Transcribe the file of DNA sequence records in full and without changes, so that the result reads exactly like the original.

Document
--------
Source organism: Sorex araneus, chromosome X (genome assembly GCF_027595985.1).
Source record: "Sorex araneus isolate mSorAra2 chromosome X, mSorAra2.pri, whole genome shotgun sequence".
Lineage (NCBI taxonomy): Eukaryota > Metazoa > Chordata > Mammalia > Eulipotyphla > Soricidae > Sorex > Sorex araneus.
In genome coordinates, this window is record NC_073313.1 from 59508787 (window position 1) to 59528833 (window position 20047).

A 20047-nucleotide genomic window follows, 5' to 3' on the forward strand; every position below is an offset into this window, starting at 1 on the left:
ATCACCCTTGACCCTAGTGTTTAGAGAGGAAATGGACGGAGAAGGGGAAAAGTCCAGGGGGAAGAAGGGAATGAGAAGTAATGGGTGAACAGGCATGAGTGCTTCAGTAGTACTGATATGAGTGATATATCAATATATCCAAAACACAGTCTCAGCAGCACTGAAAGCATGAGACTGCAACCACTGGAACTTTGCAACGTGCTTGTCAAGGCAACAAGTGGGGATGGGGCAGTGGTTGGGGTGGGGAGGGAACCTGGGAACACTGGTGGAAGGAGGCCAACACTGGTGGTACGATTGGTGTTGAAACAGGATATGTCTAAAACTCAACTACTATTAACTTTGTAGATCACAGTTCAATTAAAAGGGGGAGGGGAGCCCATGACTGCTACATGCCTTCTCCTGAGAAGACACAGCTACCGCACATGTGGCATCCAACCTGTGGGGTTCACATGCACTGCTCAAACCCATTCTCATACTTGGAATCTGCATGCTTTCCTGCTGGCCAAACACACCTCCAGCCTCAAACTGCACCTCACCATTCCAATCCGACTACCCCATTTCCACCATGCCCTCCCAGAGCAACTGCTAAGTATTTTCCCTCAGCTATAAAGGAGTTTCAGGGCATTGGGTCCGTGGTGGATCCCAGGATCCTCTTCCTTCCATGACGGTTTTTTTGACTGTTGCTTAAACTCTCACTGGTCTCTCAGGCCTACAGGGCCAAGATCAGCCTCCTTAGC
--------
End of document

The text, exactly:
Source organism: Sorex araneus, chromosome X (genome assembly GCF_027595985.1).
Source record: "Sorex araneus isolate mSorAra2 chromosome X, mSorAra2.pri, whole genome shotgun sequence".
Lineage (NCBI taxonomy): Eukaryota > Metazoa > Chordata > Mammalia > Eulipotyphla > Soricidae > Sorex > Sorex araneus.
In genome coordinates, this window is record NC_073313.1 from 59508787 (window position 1) to 59528833 (window position 20047).

A 20047-nucleotide genomic window follows, 5' to 3' on the forward strand; every position below is an offset into this window, starting at 1 on the left:
ATCACCCTTGACCCTAGTGTTTAGAGAGGAAATGGACGGAGAAGGGGAAAAGTCCAGGGGGAAGAAGGGAATGAGAAGTAATGGGTGAACAGGCATGAGTGCTTCAGTAGTACTGATATGAGTGATATATCAATATATCCAAAACACAGTCTCAGCAGCACTGAAAGCATGAGACTGCAACCACTGGAACTTTGCAACGTGCTTGTCAAGGCAACAAGTGGGGATGGGGCAGTGGTTGGGGTGGGGAGGGAACCTGGGAACACTGGTGGAAGGAGGCCAACACTGGTGGTACGATTGGTGTTGAAACAGGATATGTCTAAAACTCAACTACTATTAACTTTGTAGATCACAGTTCAATTAAAAGGGGGAGGGGAGCCCATGACTGCTACATGCCTTCTCCTGAGAAGACACAGCTACCGCACATGTGGCATCCAACCTGTGGGGTTCACATGCACTGCTCAAACCCATTCTCATACTTGGAATCTGCATGCTTTCCTGCTGGCCAAACACACCTCCAGCCTCAAACTGCACCTCACCATTCCAATCCGACTACCCCATTTCCACCATGCCCTCCCAGAGCAACTGCTAAGTATTTTCCCTCAGCTATAAAGGAGTTTCAGGGCATTGGGTCCGTGGTGGATCCCAGGATCCTCTTCCTTCCATGACGGTTTTTTTGACTGTTGCTTAAACTCTCACTGGTCTCTCAGGCCTACAGGGCCAAGATCAGCCTCCTTAGC